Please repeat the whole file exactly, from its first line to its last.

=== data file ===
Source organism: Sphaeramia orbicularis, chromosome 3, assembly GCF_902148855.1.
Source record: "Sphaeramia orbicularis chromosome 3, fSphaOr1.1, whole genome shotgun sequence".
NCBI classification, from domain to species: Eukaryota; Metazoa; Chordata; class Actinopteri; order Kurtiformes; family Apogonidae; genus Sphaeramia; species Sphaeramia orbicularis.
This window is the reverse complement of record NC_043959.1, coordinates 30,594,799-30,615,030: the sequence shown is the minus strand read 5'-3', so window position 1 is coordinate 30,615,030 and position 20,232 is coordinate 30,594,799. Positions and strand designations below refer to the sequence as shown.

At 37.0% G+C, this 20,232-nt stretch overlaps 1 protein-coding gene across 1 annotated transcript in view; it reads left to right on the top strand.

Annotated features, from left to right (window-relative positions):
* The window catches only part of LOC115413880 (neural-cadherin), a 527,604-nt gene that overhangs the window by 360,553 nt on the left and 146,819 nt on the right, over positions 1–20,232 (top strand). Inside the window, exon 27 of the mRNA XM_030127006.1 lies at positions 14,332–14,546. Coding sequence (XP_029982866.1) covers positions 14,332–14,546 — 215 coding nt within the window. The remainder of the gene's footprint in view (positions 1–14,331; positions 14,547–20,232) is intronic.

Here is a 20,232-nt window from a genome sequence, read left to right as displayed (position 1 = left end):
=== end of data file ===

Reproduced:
Source organism: Sphaeramia orbicularis, chromosome 3, assembly GCF_902148855.1.
Source record: "Sphaeramia orbicularis chromosome 3, fSphaOr1.1, whole genome shotgun sequence".
NCBI classification, from domain to species: Eukaryota; Metazoa; Chordata; class Actinopteri; order Kurtiformes; family Apogonidae; genus Sphaeramia; species Sphaeramia orbicularis.
This window is the reverse complement of record NC_043959.1, coordinates 30,594,799-30,615,030: the sequence shown is the minus strand read 5'-3', so window position 1 is coordinate 30,615,030 and position 20,232 is coordinate 30,594,799. Positions and strand designations below refer to the sequence as shown.

At 37.0% G+C, this 20,232-nt stretch overlaps 1 protein-coding gene across 1 annotated transcript in view; it reads left to right on the top strand.

Annotated features, from left to right (window-relative positions):
* The window catches only part of LOC115413880 (neural-cadherin), a 527,604-nt gene that overhangs the window by 360,553 nt on the left and 146,819 nt on the right, over positions 1–20,232 (top strand). Inside the window, exon 27 of the mRNA XM_030127006.1 lies at positions 14,332–14,546. Coding sequence (XP_029982866.1) covers positions 14,332–14,546 — 215 coding nt within the window. The remainder of the gene's footprint in view (positions 1–14,331; positions 14,547–20,232) is intronic.

Here is a 20,232-nt window from a genome sequence, read left to right as displayed (position 1 = left end):